The question in this case is, under the circumstances, was the house under construction a dangerous instrumentality which would come within the purview of the attractive nuisance doctrine allowing plaintiff to recover? We have not been able to find a similar case in the Louisiana jurisprudence. However, an analogous case is Beasley v. Guerriero, supra. In that case the attractive nuisance doctrine was sought to be invoked where two children entered into an unlocked, vacant house which had the furniture remaining in it. While in the house they trapped themselves in an empty refrigerator, thereby suffocating one of them. The court in that case held that the refrigerator was an ordinary appearing object and located on the inside of a fully furnished house. The court stated that the extension of the attractive nuisance doctrine to the facts of that case would be "* * * an unwarranted, unreasonable and dangerous extension of this doctrine." The court stated that "* * * Unlocked houses have become common and ordinary things in our complex society; in these houses are hundreds of common objects such as electrical appliances, mechanical devices, medicine cabinets and too many other articles to enumerate, * * *" which could be dangerous to the children. The court held that a vacant house should not be considered an attractive nuisance.
We, likewise, feel that the house under construction in this case does not justify the application of the attractive nuisance doctrine. It has been held in other jurisdictions that children injured in or around places under construction cannot
In Darsch v. Brown, supra, a similar fact situation to the one at bar is presented. A group of bungalows were being constructed next to each other. The walls were up, the roofs were on and the floors laid; but the doors and windows were not in place. There were no barriers against intrusion. A young child, seven years old, climbed into the front door of one bungalow and up in the attic, by using a ladder, to meet another group of children. During a game of tag, the child attempted to cross to an adjoining bungalow, also under construction, on a connecting plank. While doing so he hit his head against the attic window and fell to the ground. The court inter alia held that there was nothing inherently dangerous in the plank and that the evidence showed that such planking was commonly used in construction of buildings. They stated that the proximate cause of plaintiff's fall was the bump on the head. We think that the case at bar is similar. In this case, the young child, Steven Martin, fell to the ground, or to the concrete inside the house, from the window sill while climbing thereon. As was pointed out in the Juhas case, the child could have fallen from a picnic bench. The window sill was obviously not inherently dangerous and the proximate cause of the injury herein was the child falling to the ground. This accident could have just as well happened at a park, or, for that matter, in the child's own home. Since the object on which the injury occurred was not inherently dangerous, we can not apply the attractive nuisance doctrine. Further, the record does not disclose that defendants were in any manner guilty of negligence. Therefore, plaintiff's demand will have to be rejected.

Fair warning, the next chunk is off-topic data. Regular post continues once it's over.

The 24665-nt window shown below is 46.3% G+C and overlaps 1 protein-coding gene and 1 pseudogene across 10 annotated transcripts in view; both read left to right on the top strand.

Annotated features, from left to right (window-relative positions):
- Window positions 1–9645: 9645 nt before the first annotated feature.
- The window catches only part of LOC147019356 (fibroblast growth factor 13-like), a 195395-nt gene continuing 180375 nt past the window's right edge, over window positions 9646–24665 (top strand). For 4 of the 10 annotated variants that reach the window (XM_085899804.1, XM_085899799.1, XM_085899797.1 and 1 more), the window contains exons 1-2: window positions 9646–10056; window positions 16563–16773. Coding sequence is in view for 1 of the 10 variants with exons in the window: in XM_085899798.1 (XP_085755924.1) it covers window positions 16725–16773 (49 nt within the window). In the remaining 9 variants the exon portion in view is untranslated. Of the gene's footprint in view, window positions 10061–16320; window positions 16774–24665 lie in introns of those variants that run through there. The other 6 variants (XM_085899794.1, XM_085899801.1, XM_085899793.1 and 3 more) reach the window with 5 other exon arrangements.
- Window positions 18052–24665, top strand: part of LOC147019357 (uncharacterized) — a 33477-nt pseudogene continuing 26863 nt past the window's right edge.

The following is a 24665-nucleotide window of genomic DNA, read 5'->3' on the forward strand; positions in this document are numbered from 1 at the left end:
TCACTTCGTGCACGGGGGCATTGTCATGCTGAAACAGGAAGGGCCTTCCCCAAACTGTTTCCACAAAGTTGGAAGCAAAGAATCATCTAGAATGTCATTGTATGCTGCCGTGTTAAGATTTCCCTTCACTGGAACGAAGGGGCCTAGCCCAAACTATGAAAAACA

The judgment of the trial court is reversed and judgment is rendered herein in favor of defendants, Sessum Service Corporation and The Fidelity and Casualty Company of New York, and against plaintiff, Edward Martin, individually, and for and on behalf of his minor son, Steven Martin, dismissing the suit of plaintiff. All costs to be paid by plaintiff.
Reversed and dismissed.